Some current OpenGL features were introduced first as extensions and eventually incorporated into the OpenGL core in a later version. For example, the glPolygonOffset() command is both an extension and a part of OpenGL 1.1. Usually when an extension is incorporated into an OpenGL version, the extension suffixes from the commands and enumerants are removed and functionality is unchanged from the extension specification. In rare cases, the behavior diverges from the original extension when implementation experience suggests useful improvements. For example, the EXT_polygon_offset, EXT_vertex_array and EXT_blend_logicop extensions changed a little when they were added to OpenGL 1.1, whereas the EXT_texture3D, EXT_texture_lod, extensions remained essentially the same when their functionality was incorporated into OpenGL 1.2.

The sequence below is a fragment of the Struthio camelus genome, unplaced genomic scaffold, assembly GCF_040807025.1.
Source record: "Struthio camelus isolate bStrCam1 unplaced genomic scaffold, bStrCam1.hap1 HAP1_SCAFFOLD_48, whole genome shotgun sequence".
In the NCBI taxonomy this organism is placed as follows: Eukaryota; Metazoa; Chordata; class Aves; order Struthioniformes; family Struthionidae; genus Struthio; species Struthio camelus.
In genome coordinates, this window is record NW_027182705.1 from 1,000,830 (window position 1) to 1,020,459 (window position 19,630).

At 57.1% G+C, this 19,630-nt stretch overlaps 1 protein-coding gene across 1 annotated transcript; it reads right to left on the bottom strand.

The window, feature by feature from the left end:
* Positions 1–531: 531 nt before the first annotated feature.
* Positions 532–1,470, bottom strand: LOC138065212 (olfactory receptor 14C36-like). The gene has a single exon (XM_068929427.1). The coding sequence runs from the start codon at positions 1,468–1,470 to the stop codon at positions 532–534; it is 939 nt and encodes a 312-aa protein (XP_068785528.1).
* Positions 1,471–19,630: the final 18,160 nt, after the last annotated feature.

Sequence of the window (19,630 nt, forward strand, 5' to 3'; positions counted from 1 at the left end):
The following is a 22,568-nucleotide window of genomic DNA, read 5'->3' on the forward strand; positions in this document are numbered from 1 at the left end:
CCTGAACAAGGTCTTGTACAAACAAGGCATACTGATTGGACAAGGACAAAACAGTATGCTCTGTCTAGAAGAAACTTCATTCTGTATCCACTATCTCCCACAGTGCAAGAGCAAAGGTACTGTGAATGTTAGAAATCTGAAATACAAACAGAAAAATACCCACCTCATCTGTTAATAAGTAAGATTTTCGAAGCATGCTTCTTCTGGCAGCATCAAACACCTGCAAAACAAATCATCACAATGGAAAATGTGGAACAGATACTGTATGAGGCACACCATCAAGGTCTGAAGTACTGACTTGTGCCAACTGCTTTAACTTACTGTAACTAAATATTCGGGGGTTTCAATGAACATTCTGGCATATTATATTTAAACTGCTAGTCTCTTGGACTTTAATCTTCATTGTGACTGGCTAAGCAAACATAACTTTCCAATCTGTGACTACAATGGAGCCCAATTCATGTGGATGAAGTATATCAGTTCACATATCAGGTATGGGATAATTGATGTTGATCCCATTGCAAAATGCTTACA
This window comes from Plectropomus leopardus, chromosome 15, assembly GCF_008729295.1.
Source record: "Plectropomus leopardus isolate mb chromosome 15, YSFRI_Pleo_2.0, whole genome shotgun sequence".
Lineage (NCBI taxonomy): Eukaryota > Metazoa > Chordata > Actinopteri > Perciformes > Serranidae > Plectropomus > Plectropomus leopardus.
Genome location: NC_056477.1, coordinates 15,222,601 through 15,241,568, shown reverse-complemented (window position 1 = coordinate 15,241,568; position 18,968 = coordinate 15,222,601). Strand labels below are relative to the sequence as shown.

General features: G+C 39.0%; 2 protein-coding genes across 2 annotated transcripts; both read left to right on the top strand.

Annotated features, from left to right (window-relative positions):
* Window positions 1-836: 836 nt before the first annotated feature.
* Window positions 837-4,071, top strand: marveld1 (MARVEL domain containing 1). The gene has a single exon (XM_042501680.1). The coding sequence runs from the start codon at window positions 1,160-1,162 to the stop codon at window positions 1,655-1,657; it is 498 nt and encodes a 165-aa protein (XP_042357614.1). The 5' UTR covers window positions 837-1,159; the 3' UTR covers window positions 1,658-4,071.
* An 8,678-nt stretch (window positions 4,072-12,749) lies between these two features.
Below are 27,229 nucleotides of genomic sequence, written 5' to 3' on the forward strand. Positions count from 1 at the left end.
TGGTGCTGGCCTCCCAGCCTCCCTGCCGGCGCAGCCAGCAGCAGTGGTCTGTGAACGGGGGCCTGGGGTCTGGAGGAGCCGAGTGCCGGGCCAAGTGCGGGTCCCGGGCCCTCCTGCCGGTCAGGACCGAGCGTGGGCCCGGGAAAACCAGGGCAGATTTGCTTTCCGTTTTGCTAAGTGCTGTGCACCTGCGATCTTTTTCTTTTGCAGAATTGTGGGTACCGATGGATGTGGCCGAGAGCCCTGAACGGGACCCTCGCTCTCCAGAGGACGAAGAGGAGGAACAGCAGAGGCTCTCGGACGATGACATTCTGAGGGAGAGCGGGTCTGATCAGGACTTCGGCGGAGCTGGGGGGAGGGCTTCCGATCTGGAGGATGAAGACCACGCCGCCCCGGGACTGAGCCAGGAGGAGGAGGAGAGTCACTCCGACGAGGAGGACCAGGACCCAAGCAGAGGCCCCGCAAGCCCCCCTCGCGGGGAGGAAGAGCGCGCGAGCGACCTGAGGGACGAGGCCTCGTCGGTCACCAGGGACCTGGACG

Some implementations of new versions of OpenGL may continue to support both the extension as well as the new version of the functionality. For cases where the core functionality behavior has diverged from the extension specification, the implemented extension behavior should still be compatible with the original extension specification.
While it is best to try to write applications to the latest version of OpenGL, sometimes it is desirable to support new and older versions of OpenGL as well as extensions within the same application in order to maximize the number of platforms the application will run on. To achieve this, the application must provide both compile-time and run-time guards to test for the existence of needed functionality for both the OpenGL version numbers and extension availability. At compile-time the OpenGL version can be tested with #ifdef GL_VERSION_1_1 and #ifdef GL_VERSION_1_2 and the run-time version can be tested with glGetStringGL_VERSION(GL_VERSION). The first few characters of the version string will contain the current version number: 1.0, 1.1, or 1.2.